A native of New York, Goode studied with Nadia Reisenberg at the Mannes College of Music and with Rudolf Serkin at the Curtis Institute. His numerous prizes over the years include the Young Concert Artists Award, First Prize in the Clara Haskil Competition, the Avery Fisher Prize, and a Grammy award. His first public performance of the complete cycle of Beethoven sonatas at New York’s 92Y in 1987/8 was hailed by the New York Times as “among the season’s most important and memorable events” and was later performed with great success at London’s Queen Elizabeth Hall in 1994 and 1995.

Goode is also a highly respected teacher and mentor of young musicians, and holds the position of International Chair of Piano Studies at London’s Guildhall School of Music and Drama, Visiting Professor at the Royal Academy of Music, and is on the faculty at Mannes College (New York). He frequently leads masterclasses at some of the world’s most prestigious institutions, including at Verbier Festival Academy, and in the public masterclass series at Wigmore Hall.

Richard Goode was co-Artistic Director with Mitsuko Uchida of the Marlboro Music School and Festival in Vermont (USA) from 1999-2013. He is married to the violinist Marcia Weinfeld and they live in New York City.

2018/19 season / 647 words. Not to be altered without permission.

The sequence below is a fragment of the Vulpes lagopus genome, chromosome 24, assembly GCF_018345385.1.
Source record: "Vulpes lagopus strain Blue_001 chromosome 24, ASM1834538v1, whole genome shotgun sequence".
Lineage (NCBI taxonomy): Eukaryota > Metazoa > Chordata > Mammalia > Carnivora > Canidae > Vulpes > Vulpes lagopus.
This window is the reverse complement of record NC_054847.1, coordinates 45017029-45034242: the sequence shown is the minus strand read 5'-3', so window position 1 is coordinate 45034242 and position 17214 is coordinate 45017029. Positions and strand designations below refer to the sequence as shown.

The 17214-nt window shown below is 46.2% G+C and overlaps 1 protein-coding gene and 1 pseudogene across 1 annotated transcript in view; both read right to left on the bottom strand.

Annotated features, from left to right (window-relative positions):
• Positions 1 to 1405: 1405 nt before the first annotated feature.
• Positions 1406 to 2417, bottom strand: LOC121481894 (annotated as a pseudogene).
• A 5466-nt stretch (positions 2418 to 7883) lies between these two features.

St-Louis Post     January 18, 2015 

Music review: Robertson, SLSO start the new year off right

On Saturday night at Powell Symphony Hall, most of the seats were taken. It was small wonder, given the program and its participants.

Wolfgang Amadeus Mozart, represented by his Piano Concerto No. 17 in G major, K. 453, and by the Symphony No. 41 in C major, K. 551, “Jupiter,” provided the draw for much of the audience. Robertson, as is his wont, found two other pieces to complement the master’s work, and started each half of the program with one of them.

The richest treat was the performance by pianist Richard Goode. One of the greatest American pianists of his or any generation, Goode performs with deceptive ease; he plays with complete mastery of his instrument and the score, and without histrionics.

Goode’s is the kind of pianism that makes the listener lean forward in her seat, so as not to miss any aspect of his performance. His quiet energy, sensitivity and understated confidence, and a delicacy that underlined his consummate skill, made this a performance not to be missed.

He had solid support and understanding from Robertson and the orchestra. There was great work from the woodwinds, and from principal flute Mark Sparks, in particular. A sense of the pleasure of making great music flowed from all concerned.Sarah Bryan Miller


Richard Goode beautifully navigates late Beethoven

 "If Goode’s choices underscored Beethoven’s audacity, the magnitude of his technique reaffirmed Beethoven’s grace. Goode’s touch was unfailingly deep, solid, and resonant even in soft passages, lending definition and intent to every note. And his virtuosity was invisibly profound, making Beethoven’s most awkward passages feel natural. It is no small feat to have such knotty music seem to fall effortlessly into place."    Matthew Guerrieri